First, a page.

|Cerebral changes||Test group
|Changes in temporal areas|
|Local involutive changes of the brain cortex in temporal areas||93||0||p<0.01|
|Local atrophy of temporal lobes with 4% to 8% decrease in tissue mass (TDR-0)||10||0|
|Local atrophy of temporal lobes with 9% to 18% decrease in tissue mass (TDR-1)||26||0|
|Local atrophy of temporal lobes with 19% to 32% decrease in tissue mass (TDR-2)||40||0|
|Local atrophy of temporal lobes with 33% to 62% decrease in tissue mass (TDR-3)||17||0|
|General cerebral changes|
|Multiple calcium salts deposits in intracranial vessels||0||998||p<0.01|
|Single and multiple post-ischemic microcysts (more than 5 mm)||0||132|
|Post-ischemic microcysts of less than 5 mm||0||148|
|General neurodegenerative changes in the cortex of the brain||48||876|
|Sylvian fissures widening signs||93||974||Not significant|
|Unocclusive hydrocephaly signs||57||453|
Table 1: CT and MRI data in test and control group patients.
Based on the results of the study, a scale of the stages of dementia in the development of AD has been worked out, "The Tomography Dementia Rating Scale" (TDR). The use of this scale allows determining the severity of dementia by objective, morphometrically grounded data of atrophic changes in cerebral temporal lobes obtained during CT and MRI:
1. Preclinical AD stage-TDR-0: results from atrophic changes in temporal lobes with 4% to 8% tissue mass decrease (Figure 1) and cognitive functions decline equal to 26 to 28 MMSE points.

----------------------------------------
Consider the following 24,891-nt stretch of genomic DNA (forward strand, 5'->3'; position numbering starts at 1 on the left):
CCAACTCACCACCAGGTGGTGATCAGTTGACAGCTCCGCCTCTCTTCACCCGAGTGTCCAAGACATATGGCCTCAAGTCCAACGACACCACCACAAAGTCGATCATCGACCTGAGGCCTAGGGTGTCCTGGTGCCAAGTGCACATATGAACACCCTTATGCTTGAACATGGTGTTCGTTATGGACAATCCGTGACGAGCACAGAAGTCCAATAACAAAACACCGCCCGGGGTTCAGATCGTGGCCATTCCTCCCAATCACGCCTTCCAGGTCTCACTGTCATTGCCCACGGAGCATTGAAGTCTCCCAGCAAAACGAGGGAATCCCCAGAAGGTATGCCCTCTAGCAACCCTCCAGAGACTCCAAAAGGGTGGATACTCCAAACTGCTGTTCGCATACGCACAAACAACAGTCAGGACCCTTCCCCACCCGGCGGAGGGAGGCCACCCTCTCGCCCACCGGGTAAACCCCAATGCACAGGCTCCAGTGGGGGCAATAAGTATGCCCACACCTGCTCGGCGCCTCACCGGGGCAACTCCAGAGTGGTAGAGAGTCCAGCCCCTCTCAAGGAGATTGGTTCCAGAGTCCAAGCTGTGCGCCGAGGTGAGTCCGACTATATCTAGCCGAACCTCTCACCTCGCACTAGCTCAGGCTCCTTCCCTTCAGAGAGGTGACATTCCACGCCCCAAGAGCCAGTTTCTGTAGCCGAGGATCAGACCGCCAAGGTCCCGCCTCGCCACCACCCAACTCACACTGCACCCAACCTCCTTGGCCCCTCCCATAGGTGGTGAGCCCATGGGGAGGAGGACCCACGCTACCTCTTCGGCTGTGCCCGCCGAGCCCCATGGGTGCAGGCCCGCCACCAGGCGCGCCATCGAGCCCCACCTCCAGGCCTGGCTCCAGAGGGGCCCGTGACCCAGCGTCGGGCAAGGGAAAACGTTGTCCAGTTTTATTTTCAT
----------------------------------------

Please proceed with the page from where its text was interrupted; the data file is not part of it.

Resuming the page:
2. Early AD stage-TDR-1: mild dementia resulting from atrophic changes in temporal lobes with 9% to 18% tissue mass decrease, corresponds to CDR-1 (Figure 2), is accompanied by cognitive functions decline equal to 20 to 25 MMSE points.
3. Middle AD stage-TDR-2: moderate dementia resulting from atrophic changes in temporal lobes with 19% to 32% tissue mass decrease (Figure 3), corresponds to CDR-2, cognitive functions decline is equal to 12 to 19 MMSE points.
4. Late AD stage-TDR-3: severe dementia resulting from atrophic changes in temporal lobes with 33% to 62% tissue mass decrease, corresponds to CDR-3 (Figure 4), cognitive functions decline is equal to MMSE 7 to 11 points.
To define the differences in the evidence (between test group 1 and control group), we conducted an analysis of contingency tables with Chi-square criterion. All the signs except for ‘Sylvian fissures widening signs’ revealed significant differences (p<0.01). The statistical analysis was accomplished with the help of Stat Soft Statistica 10 program.
CT and MRI showed that the patients had multiple morphological changes in the brain related to general cerebral changes. An analysis of these changes is presented in Table 1.